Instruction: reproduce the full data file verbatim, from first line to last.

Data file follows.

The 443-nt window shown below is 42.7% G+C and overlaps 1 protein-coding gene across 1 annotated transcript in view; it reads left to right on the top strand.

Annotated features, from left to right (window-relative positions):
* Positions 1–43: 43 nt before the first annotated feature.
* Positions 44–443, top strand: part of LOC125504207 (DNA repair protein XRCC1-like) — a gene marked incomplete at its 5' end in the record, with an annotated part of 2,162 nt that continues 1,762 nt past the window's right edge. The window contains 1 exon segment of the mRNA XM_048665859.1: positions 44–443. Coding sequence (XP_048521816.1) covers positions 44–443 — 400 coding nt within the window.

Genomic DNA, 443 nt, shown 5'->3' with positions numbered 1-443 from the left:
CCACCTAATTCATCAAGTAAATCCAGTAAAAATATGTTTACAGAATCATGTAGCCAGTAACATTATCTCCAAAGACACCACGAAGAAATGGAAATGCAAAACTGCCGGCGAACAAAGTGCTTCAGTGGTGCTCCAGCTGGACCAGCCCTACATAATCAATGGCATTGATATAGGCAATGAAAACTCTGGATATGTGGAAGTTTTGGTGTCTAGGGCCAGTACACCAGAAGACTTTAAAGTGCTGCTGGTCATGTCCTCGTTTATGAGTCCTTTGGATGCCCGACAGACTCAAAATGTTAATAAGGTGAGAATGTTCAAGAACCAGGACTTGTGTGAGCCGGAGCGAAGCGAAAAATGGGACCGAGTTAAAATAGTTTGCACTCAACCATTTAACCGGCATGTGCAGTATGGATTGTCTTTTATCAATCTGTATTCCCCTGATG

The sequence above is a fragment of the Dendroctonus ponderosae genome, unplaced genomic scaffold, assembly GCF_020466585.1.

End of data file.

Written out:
The 443-nt window shown below is 42.7% G+C and overlaps 1 protein-coding gene across 1 annotated transcript in view; it reads left to right on the top strand.

Annotated features, from left to right (window-relative positions):
* Positions 1–43: 43 nt before the first annotated feature.
* Positions 44–443, top strand: part of LOC125504207 (DNA repair protein XRCC1-like) — a gene marked incomplete at its 5' end in the record, with an annotated part of 2,162 nt that continues 1,762 nt past the window's right edge. The window contains 1 exon segment of the mRNA XM_048665859.1: positions 44–443. Coding sequence (XP_048521816.1) covers positions 44–443 — 400 coding nt within the window.

Genomic DNA, 443 nt, shown 5'->3' with positions numbered 1-443 from the left:
CCACCTAATTCATCAAGTAAATCCAGTAAAAATATGTTTACAGAATCATGTAGCCAGTAACATTATCTCCAAAGACACCACGAAGAAATGGAAATGCAAAACTGCCGGCGAACAAAGTGCTTCAGTGGTGCTCCAGCTGGACCAGCCCTACATAATCAATGGCATTGATATAGGCAATGAAAACTCTGGATATGTGGAAGTTTTGGTGTCTAGGGCCAGTACACCAGAAGACTTTAAAGTGCTGCTGGTCATGTCCTCGTTTATGAGTCCTTTGGATGCCCGACAGACTCAAAATGTTAATAAGGTGAGAATGTTCAAGAACCAGGACTTGTGTGAGCCGGAGCGAAGCGAAAAATGGGACCGAGTTAAAATAGTTTGCACTCAACCATTTAACCGGCATGTGCAGTATGGATTGTCTTTTATCAATCTGTATTCCCCTGATG

The sequence above is a fragment of the Dendroctonus ponderosae genome, unplaced genomic scaffold, assembly GCF_020466585.1.